When SocialCam first came out, I thought it was spam because of all of the weird videos that were being posted – and from people I did not expect to be watching them. Now that I know it’s not spam (though I could still argue that it’s a form of spam), I am embarrassed for my friends that were naive with their Facebook privacy settings and allowed SocialCam to have full reign of their Facebook account.
So, in the hopes of helping other people avoid the same embarassment, here’s a quick video of how to stop SocialCam from posting what you watch on Facebook for all to see. Stick around after the video, because I would really like your opinion on these social sharing apps!
Social Cam is just one of the many apps out there that request a ridiculous amount of access to users Facebook pages, and flood our NewsFeeds with bull minutia all day (BranchOut is another one of these apps we’ve talked about before on the Shift Digital blog). I hate these social sharing apps for mainly 2 reasons:
1. They take advantage of people’s ignorance of Facebook privacy settings.
All of the settings that Facebook puts into place for privacy are great. And as you’ll learn in this series, there are a lot of ways you can protect yourself and your information. But, for most people Facebook isn’t a part time job. They aren’t spending hours trying to figure out how to put it together, like it’s a piece of Ikea furniture or something. People spend time on the platform, of course, but they spend time communicating with other people and sharing their experiences. Plus, most people access Facebook through their mobile phone, which doesn’t even have the ability to change privacy options. The default settings on these new social sharing apps are way too generous, and someone who just wants to get to watching their Social Cam video will just click through them to get to the actual content. The process naturally opens people up to their permissions being abused, as is the case with SocialCam. Should users pay close attention to their privacy settings and everything they give permissions to? Absolutely. Will they? NO. They actually have lives.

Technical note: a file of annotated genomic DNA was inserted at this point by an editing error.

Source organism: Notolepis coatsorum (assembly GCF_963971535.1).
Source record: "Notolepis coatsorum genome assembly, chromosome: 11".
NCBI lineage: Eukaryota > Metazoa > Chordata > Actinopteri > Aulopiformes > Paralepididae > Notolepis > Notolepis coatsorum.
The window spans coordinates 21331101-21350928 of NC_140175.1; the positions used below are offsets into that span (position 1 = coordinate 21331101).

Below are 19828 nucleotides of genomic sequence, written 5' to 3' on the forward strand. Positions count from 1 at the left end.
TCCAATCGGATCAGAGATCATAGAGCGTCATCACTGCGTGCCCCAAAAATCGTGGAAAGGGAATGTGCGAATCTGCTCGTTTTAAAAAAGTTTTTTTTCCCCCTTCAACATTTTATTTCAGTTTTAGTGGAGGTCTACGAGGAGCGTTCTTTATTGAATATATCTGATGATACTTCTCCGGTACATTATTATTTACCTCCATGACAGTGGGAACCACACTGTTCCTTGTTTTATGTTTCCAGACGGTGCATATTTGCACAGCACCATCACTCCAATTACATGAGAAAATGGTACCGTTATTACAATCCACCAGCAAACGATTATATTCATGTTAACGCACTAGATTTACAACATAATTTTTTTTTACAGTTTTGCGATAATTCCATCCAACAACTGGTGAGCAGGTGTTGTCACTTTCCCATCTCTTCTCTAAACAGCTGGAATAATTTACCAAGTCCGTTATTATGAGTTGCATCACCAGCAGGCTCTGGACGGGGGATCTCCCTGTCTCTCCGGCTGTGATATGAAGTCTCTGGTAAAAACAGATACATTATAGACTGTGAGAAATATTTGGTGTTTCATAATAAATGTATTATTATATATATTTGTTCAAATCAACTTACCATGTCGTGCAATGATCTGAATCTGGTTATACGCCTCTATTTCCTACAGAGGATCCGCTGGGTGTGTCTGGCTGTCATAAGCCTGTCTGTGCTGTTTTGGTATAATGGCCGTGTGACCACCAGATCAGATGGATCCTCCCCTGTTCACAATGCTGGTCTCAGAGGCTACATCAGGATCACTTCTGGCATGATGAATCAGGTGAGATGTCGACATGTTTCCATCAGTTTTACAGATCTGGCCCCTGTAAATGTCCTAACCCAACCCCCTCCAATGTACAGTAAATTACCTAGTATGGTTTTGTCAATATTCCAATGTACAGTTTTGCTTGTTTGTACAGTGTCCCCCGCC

2. They are just noise.
This is what I don’t understand about these automatic social sharing apps. Just because a friend of mine watched a video or read an article doesn’t mean that it was good or interesting. All it means is that they found the headline or the video screen shot intriguing. I would rather wait until a friend of mine thinks there’s a video or article that I might actually enjoy, and then conciously chooses to share it. These social sharing apps blur the line between what is important and what is noise, which devalues everything that is shared on the platform.
Here’s what I think Facebook should do about this problem. I’ve never really understood the point behind most of these social sharing apps, but one thing I do understand is that Facebook wants to track activity from these apps in order to include people in the same experience, and to gather a summary of online experiences on the Timeline. They have a great feature in the app permissions that allows you to share everything on your Timeline so that only you can see it. It’s the “Only Me” option in the app permission dialog box. All Facebook needs to do, is to require app developers to make the Only Me option the default. Then, if people actually want to share with friends, they can either change the option there or change it on the individual posts on their Timeline. Seems like a no brainer to me.
Facebook is in a precarious position with their users right now. They are losing trust because of these “bully” apps, and the company going public only adds to the fear and paranoia. Users see all of the changes and privacy settings as too difficult to figure out, and their NewsFeed is filled with noise that they don’t care about. The user experience is eroding, and we all know what happens after that (ahem, MySpace). Know the motto, “Keep It Simple, Stupid”? I think Facebook would do well to remember that. Most people don’t geek out about Facebook, and they don’t want to have to work and put effort into using the platform.
What is your opinion on social sharing apps? What do you think about Facebook now as compared to when you first started using it?